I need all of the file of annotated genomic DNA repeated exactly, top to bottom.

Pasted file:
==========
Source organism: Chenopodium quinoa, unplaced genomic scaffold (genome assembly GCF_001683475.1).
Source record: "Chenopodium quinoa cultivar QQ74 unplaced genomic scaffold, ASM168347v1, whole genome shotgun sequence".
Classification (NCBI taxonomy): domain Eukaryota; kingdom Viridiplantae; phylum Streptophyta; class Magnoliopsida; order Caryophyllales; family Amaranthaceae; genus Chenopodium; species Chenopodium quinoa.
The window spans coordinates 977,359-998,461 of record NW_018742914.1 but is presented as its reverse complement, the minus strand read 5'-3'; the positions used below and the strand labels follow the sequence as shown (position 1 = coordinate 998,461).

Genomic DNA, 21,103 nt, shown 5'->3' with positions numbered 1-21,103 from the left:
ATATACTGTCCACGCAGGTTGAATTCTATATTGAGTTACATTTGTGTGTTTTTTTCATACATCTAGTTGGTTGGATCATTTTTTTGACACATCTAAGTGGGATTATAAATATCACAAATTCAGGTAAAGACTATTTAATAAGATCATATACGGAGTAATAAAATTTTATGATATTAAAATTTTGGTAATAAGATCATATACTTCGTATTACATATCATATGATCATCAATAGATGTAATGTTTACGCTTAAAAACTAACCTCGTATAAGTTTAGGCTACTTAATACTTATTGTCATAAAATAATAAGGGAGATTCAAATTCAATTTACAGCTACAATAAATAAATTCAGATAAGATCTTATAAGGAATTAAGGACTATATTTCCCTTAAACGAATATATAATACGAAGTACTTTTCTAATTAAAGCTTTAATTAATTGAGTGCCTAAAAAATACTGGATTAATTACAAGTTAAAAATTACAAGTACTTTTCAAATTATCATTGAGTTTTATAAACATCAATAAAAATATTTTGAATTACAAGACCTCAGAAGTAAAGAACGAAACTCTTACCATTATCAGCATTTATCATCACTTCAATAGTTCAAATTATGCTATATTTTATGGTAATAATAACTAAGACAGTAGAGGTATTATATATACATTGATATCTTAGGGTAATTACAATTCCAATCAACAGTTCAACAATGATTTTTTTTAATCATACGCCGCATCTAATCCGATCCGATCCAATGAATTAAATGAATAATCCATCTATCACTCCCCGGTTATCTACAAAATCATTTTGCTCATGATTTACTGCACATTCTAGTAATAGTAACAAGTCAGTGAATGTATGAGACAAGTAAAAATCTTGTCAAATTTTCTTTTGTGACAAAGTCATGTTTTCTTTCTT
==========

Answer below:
Source organism: Chenopodium quinoa, unplaced genomic scaffold (genome assembly GCF_001683475.1).
Source record: "Chenopodium quinoa cultivar QQ74 unplaced genomic scaffold, ASM168347v1, whole genome shotgun sequence".
Classification (NCBI taxonomy): domain Eukaryota; kingdom Viridiplantae; phylum Streptophyta; class Magnoliopsida; order Caryophyllales; family Amaranthaceae; genus Chenopodium; species Chenopodium quinoa.
The window spans coordinates 977,359-998,461 of record NW_018742914.1 but is presented as its reverse complement, the minus strand read 5'-3'; the positions used below and the strand labels follow the sequence as shown (position 1 = coordinate 998,461).

Genomic DNA, 21,103 nt, shown 5'->3' with positions numbered 1-21,103 from the left:
ATATACTGTCCACGCAGGTTGAATTCTATATTGAGTTACATTTGTGTGTTTTTTTCATACATCTAGTTGGTTGGATCATTTTTTTGACACATCTAAGTGGGATTATAAATATCACAAATTCAGGTAAAGACTATTTAATAAGATCATATACGGAGTAATAAAATTTTATGATATTAAAATTTTGGTAATAAGATCATATACTTCGTATTACATATCATATGATCATCAATAGATGTAATGTTTACGCTTAAAAACTAACCTCGTATAAGTTTAGGCTACTTAATACTTATTGTCATAAAATAATAAGGGAGATTCAAATTCAATTTACAGCTACAATAAATAAATTCAGATAAGATCTTATAAGGAATTAAGGACTATATTTCCCTTAAACGAATATATAATACGAAGTACTTTTCTAATTAAAGCTTTAATTAATTGAGTGCCTAAAAAATACTGGATTAATTACAAGTTAAAAATTACAAGTACTTTTCAAATTATCATTGAGTTTTATAAACATCAATAAAAATATTTTGAATTACAAGACCTCAGAAGTAAAGAACGAAACTCTTACCATTATCAGCATTTATCATCACTTCAATAGTTCAAATTATGCTATATTTTATGGTAATAATAACTAAGACAGTAGAGGTATTATATATACATTGATATCTTAGGGTAATTACAATTCCAATCAACAGTTCAACAATGATTTTTTTTAATCATACGCCGCATCTAATCCGATCCGATCCAATGAATTAAATGAATAATCCATCTATCACTCCCCGGTTATCTACAAAATCATTTTGCTCATGATTTACTGCACATTCTAGTAATAGTAACAAGTCAGTGAATGTATGAGACAAGTAAAAATCTTGTCAAATTTTCTTTTGTGACAAAGTCATGTTTTCTTTCTT